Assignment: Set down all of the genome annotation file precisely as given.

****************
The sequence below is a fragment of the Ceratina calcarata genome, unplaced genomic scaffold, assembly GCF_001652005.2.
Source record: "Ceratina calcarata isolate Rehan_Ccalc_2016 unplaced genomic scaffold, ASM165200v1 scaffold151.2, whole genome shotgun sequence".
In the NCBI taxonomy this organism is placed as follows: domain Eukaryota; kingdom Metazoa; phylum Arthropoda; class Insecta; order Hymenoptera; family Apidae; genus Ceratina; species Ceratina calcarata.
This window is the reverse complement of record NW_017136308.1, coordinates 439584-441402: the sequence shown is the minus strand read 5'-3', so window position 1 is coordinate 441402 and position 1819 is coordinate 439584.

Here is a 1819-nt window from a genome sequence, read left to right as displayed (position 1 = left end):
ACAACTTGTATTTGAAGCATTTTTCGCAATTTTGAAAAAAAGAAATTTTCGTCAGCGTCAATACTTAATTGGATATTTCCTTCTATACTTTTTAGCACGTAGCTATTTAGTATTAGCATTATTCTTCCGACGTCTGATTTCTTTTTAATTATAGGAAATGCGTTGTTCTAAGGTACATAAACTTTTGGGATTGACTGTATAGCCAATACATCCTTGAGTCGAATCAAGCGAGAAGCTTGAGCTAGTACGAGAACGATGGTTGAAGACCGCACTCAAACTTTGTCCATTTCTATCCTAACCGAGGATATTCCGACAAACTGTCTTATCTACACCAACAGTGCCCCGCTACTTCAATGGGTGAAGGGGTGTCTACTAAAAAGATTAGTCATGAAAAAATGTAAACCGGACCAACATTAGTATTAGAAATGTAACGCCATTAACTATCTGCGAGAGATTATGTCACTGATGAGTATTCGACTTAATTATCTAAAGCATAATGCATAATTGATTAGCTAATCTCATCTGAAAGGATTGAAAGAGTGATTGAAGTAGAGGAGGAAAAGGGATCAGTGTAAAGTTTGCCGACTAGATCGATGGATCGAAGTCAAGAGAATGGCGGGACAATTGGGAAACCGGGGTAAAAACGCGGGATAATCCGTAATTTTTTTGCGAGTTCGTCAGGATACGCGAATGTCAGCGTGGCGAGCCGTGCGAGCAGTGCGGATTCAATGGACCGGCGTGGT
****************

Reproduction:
The sequence below is a fragment of the Ceratina calcarata genome, unplaced genomic scaffold, assembly GCF_001652005.2.
Source record: "Ceratina calcarata isolate Rehan_Ccalc_2016 unplaced genomic scaffold, ASM165200v1 scaffold151.2, whole genome shotgun sequence".
In the NCBI taxonomy this organism is placed as follows: domain Eukaryota; kingdom Metazoa; phylum Arthropoda; class Insecta; order Hymenoptera; family Apidae; genus Ceratina; species Ceratina calcarata.
This window is the reverse complement of record NW_017136308.1, coordinates 439584-441402: the sequence shown is the minus strand read 5'-3', so window position 1 is coordinate 441402 and position 1819 is coordinate 439584.

Here is a 1819-nt window from a genome sequence, read left to right as displayed (position 1 = left end):
ACAACTTGTATTTGAAGCATTTTTCGCAATTTTGAAAAAAAGAAATTTTCGTCAGCGTCAATACTTAATTGGATATTTCCTTCTATACTTTTTAGCACGTAGCTATTTAGTATTAGCATTATTCTTCCGACGTCTGATTTCTTTTTAATTATAGGAAATGCGTTGTTCTAAGGTACATAAACTTTTGGGATTGACTGTATAGCCAATACATCCTTGAGTCGAATCAAGCGAGAAGCTTGAGCTAGTACGAGAACGATGGTTGAAGACCGCACTCAAACTTTGTCCATTTCTATCCTAACCGAGGATATTCCGACAAACTGTCTTATCTACACCAACAGTGCCCCGCTACTTCAATGGGTGAAGGGGTGTCTACTAAAAAGATTAGTCATGAAAAAATGTAAACCGGACCAACATTAGTATTAGAAATGTAACGCCATTAACTATCTGCGAGAGATTATGTCACTGATGAGTATTCGACTTAATTATCTAAAGCATAATGCATAATTGATTAGCTAATCTCATCTGAAAGGATTGAAAGAGTGATTGAAGTAGAGGAGGAAAAGGGATCAGTGTAAAGTTTGCCGACTAGATCGATGGATCGAAGTCAAGAGAATGGCGGGACAATTGGGAAACCGGGGTAAAAACGCGGGATAATCCGTAATTTTTTTGCGAGTTCGTCAGGATACGCGAATGTCAGCGTGGCGAGCCGTGCGAGCAGTGCGGATTCAATGGACCGGCGTGGT